6 Drop Shipping Tips for Manufacturers
As the supply chain industry evolves, the relationship between retailers and manufacturers continues to change. Processes like enterprise drop shipping provide a valuable win-win to support both parties.
Drop shipping, a fulfillment method that continues to gain popularity, uses a different strategy from traditional methods. When customers purchase an item from an online retailer, the order ships directly from the supplier. This system lets retailers expand their inventory without physically storing or purchasing goods. It also gives manufacturers a large audience without the need for extensive marketing efforts.
The overwhelming popularity of eCommerce has greatly increased demand for drop shipping methods. Read on for more information about drop shipping and tips for implementing the process in your organization.
Top Drop Ship Tips for Manufacturers
The rapid development of eCommerce has changed market demands drastically. In previous periods, manufacturers relied mainly on two supply chain strategies:
- Direct-to-Consumer (DtC) Sales: In this method, manufacturers completed marketing and fulfillment for themselves. They had extensive supply chain experience or expertise in assembling, storing, marketing, selling, and delivering products.
- Channel Sales: Instead of selling to consumers themselves, channel sales manufacturers transferred responsibilities like storage, sales, and distribution to retailers.
Drop shipping uses a different approach, in which sellers purchase inventory as needed from third parties, who deliver directly to consumers on the retailer’s behalf. If your business is investing in drop shipping, here are six tips for smooth implementation and execution.
Get exclusive insights into drop shipping challenges and solutions from Zach Zacharia,
Director of the Center for Supply Chain Research at Lehigh University.
1. Prepare Your Supply Chain Systems
The first step for any new fulfillment method is to examine your current processes. Make sure your current IT infrastructure and systems can support the complexities of drop shipping. The method requires frequently fulfilling single-SKU orders, making scalability essential. Take inventory of your current processes and identify weaknesses, bottlenecks, and vulnerabilities.
If you notice flaws or vulnerabilities, find ways to upgrade those processes. Many adapt existing systems with integrations or new software. For instance, you could implement:
- Electronic Data Interchange (EDI): This digital communication method lets you exchange business documents previously sent via fax or mail.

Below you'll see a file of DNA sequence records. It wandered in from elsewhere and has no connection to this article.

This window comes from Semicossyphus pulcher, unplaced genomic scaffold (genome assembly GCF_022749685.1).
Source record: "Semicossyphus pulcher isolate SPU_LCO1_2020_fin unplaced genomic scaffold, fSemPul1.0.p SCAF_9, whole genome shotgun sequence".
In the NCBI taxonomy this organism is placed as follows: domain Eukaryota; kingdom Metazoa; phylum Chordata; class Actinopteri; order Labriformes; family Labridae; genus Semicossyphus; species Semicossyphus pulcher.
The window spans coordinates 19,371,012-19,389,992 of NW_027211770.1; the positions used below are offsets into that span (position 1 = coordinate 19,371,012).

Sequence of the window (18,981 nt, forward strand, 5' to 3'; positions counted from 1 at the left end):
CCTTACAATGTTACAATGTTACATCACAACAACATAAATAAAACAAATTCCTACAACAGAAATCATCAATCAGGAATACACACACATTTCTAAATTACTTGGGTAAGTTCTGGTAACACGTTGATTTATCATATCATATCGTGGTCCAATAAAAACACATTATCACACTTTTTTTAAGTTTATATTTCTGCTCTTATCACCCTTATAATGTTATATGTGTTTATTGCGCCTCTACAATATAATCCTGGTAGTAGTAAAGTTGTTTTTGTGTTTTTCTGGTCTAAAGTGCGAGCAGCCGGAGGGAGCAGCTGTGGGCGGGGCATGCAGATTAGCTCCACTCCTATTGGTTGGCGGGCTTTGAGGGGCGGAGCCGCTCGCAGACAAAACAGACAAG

- Enterprise Resource Planning (ERP): You can also add accounting system software, such as QuickBooks or Microsoft Dynamics.
- Warehouse Management System (WMS): These software systems manage and optimize warehouse organizations and distribution center functions.
2. Provide Real-Time Inventory Updates
In the modern retail landscape, you should strive for as much communication as possible with your customers. The most successful manufacturer-retailer partnerships are those that prioritize collaboration, in which the manufacturer provides frequent, real-time inventory feeds. With accurate insight into virtual inventory levels, retailers can update consumers on stock and increase customer satisfaction.
Your frequent communication should extend to drop shipping, too. Keep customers informed about stock inventory and give them detailed product tracking information so they know when to expect their delivery. Send updates like advance ship notices to ensure your retail partners know the status of each order. Automating these communications can improve response speed and reduce error rates in order fulfillment.
3. Know When to Enlist the Help of a 3PL
Next, consider the assistance of a third-party logistics provider (3PL) to help with drop shipping. 3PLs can help suppliers within each stage of the supply chain process, including:
With a 3PL, you will be better prepared to handle increased shipment demands. For example, you might usually handle your shipping for 100 orders per day. But if adding a new fulfillment method increases your daily orders to 600, keeping up with the change might be challenging. A 3PL can streamline many of the manual aspects for you, allowing you to process more orders daily.
Here are other signs your business needs a 3PL: